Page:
The Trump administration’s attempt to obtain names of civil servants who attended climate-related meetings, the proposal to cut the EPA’s research office by up to 42 percent (including the entirety of the Global Change Research Program), the overturning of policies that are grounded in scientific consensus and vital to our survival, the disdain with which Trump and his allies dismiss scientific evidence — these all constitute clear assaults on science. In response, scientists are mobilizing to resist the Trump agenda, including with a proposed March for Science (previously called the Scientists’ March on Washington).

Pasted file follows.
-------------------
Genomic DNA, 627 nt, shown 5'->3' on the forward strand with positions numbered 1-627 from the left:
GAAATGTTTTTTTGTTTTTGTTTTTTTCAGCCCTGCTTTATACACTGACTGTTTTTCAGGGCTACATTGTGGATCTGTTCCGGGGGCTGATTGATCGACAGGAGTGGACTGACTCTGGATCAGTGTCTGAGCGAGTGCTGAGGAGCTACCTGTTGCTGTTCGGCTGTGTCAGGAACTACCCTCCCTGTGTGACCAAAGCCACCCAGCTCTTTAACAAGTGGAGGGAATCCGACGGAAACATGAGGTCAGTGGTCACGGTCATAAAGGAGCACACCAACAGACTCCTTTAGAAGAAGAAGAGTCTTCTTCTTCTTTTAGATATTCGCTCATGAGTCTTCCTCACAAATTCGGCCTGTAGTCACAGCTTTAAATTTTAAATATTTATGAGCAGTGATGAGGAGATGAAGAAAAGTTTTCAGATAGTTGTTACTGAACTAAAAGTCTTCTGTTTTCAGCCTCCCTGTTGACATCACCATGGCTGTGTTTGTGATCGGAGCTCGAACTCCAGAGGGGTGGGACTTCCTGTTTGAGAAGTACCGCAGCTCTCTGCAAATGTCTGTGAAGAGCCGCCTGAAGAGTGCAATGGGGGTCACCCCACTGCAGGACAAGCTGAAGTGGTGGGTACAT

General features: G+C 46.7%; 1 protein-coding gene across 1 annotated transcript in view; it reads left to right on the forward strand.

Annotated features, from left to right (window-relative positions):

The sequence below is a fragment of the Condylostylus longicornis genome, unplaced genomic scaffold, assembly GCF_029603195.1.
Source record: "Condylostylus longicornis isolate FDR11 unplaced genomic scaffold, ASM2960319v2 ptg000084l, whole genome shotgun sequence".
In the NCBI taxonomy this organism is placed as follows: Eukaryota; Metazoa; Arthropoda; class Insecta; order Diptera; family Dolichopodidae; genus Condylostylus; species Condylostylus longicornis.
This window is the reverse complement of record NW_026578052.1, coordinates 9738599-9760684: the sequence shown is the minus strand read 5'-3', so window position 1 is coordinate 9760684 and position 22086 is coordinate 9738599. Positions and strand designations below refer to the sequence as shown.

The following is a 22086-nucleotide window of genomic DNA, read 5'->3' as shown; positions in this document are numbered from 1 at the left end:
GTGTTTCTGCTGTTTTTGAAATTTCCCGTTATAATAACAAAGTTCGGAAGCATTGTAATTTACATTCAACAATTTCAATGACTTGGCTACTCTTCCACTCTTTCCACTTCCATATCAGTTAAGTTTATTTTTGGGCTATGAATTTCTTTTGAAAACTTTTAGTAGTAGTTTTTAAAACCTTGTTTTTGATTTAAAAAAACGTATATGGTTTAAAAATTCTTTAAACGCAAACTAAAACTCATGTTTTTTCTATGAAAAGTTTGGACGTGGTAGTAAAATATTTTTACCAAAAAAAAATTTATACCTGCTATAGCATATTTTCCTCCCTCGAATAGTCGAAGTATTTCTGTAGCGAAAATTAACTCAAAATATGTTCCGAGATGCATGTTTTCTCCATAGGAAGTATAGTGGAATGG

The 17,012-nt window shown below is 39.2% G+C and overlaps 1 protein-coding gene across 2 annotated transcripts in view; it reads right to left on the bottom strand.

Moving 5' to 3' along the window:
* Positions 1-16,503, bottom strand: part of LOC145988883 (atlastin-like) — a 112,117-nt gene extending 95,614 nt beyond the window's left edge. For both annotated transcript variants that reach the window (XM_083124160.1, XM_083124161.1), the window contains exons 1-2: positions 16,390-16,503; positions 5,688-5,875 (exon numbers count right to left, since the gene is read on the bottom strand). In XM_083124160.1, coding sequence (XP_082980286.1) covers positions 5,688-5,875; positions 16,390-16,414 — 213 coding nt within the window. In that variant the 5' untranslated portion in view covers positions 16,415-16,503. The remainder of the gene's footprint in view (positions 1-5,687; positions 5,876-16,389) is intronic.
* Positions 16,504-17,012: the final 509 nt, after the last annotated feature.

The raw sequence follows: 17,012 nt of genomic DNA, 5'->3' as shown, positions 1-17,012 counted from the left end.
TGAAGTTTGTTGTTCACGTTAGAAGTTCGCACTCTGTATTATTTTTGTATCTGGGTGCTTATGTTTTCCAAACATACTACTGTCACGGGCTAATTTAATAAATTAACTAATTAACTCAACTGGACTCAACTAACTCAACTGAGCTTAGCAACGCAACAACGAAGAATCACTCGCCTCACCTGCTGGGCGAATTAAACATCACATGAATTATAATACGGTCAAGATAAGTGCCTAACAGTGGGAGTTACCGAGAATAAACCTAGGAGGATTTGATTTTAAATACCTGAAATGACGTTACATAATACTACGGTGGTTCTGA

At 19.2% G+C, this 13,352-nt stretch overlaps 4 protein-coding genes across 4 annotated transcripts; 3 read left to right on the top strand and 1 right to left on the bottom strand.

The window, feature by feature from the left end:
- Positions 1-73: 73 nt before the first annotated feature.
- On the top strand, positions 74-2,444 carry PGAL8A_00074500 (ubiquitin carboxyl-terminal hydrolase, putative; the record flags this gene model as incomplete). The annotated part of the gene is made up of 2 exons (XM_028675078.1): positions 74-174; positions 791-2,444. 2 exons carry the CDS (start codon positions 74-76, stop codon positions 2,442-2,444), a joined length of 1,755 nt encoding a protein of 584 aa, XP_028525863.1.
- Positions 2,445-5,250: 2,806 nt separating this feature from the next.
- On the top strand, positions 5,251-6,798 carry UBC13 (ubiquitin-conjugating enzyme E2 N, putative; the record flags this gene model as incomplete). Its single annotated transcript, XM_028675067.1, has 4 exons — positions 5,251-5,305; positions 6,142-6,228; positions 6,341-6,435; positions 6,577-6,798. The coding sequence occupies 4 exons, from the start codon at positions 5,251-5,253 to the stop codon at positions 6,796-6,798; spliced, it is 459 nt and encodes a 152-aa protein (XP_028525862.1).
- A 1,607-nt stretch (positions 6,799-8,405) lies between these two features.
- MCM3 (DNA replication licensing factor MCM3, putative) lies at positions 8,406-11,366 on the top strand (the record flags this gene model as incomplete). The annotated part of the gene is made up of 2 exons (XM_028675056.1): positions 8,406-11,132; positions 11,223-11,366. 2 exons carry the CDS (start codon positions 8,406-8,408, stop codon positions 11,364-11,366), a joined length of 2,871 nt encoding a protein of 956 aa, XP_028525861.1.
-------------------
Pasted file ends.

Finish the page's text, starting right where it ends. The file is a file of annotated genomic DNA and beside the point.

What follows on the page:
This is hardly the first time scientists have organized to engage politically. In the United States today, the Union of Concerned Scientists is perhaps the most familiar organization that continues to promote, mainly through policy advocacy, what it calls “science for a healthy planet and a safer world.” Their work remains invaluable.
However, we should also recognize other groups in different times and places, many of which have adopted more activist approaches and an analysis more sharply focused on wresting science from the oppressive power structures of capitalism, racism, sexism, militarism and imperialism, and placing it in the service of social needs. The British Science and Society Movement of the late 1930s and 1940s, the Indian Kerala Sasthra Sahithya Parishad founded in 1962, and the Philippine AGHAM: Advocates of Science and Technology for the People founded in 1999 are just a few examples.